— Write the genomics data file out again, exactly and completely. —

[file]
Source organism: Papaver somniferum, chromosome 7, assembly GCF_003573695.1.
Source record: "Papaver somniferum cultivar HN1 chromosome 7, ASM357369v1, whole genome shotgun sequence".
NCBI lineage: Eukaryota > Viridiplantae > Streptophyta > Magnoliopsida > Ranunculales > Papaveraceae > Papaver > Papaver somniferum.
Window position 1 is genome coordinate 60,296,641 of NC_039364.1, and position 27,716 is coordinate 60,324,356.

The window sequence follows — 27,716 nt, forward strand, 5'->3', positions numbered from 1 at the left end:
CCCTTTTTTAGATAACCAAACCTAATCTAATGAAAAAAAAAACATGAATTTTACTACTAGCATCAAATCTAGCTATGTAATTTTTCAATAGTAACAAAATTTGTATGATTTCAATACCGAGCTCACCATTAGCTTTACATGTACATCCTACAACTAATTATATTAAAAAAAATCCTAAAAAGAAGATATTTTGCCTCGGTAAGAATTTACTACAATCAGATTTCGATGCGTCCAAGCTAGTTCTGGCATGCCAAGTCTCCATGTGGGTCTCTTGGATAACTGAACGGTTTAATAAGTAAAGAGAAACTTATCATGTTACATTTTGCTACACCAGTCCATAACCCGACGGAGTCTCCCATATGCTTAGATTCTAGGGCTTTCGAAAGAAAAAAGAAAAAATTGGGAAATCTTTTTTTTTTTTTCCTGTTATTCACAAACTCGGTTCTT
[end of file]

Source organism: Papaver somniferum, chromosome 7, assembly GCF_003573695.1.
Source record: "Papaver somniferum cultivar HN1 chromosome 7, ASM357369v1, whole genome shotgun sequence".
NCBI lineage: Eukaryota > Viridiplantae > Streptophyta > Magnoliopsida > Ranunculales > Papaveraceae > Papaver > Papaver somniferum.
Window position 1 is genome coordinate 60,296,641 of NC_039364.1, and position 27,716 is coordinate 60,324,356.

The window sequence follows — 27,716 nt, forward strand, 5'->3', positions numbered from 1 at the left end:
CCCTTTTTTAGATAACCAAACCTAATCTAATGAAAAAAAAAACATGAATTTTACTACTAGCATCAAATCTAGCTATGTAATTTTTCAATAGTAACAAAATTTGTATGATTTCAATACCGAGCTCACCATTAGCTTTACATGTACATCCTACAACTAATTATATTAAAAAAAATCCTAAAAAGAAGATATTTTGCCTCGGTAAGAATTTACTACAATCAGATTTCGATGCGTCCAAGCTAGTTCTGGCATGCCAAGTCTCCATGTGGGTCTCTTGGATAACTGAACGGTTTAATAAGTAAAGAGAAACTTATCATGTTACATTTTGCTACACCAGTCCATAACCCGACGGAGTCTCCCATATGCTTAGATTCTAGGGCTTTCGAAAGAAAAAAGAAAAAATTGGGAAATCTTTTTTTTTTTTTCCTGTTATTCACAAACTCGGTTCTT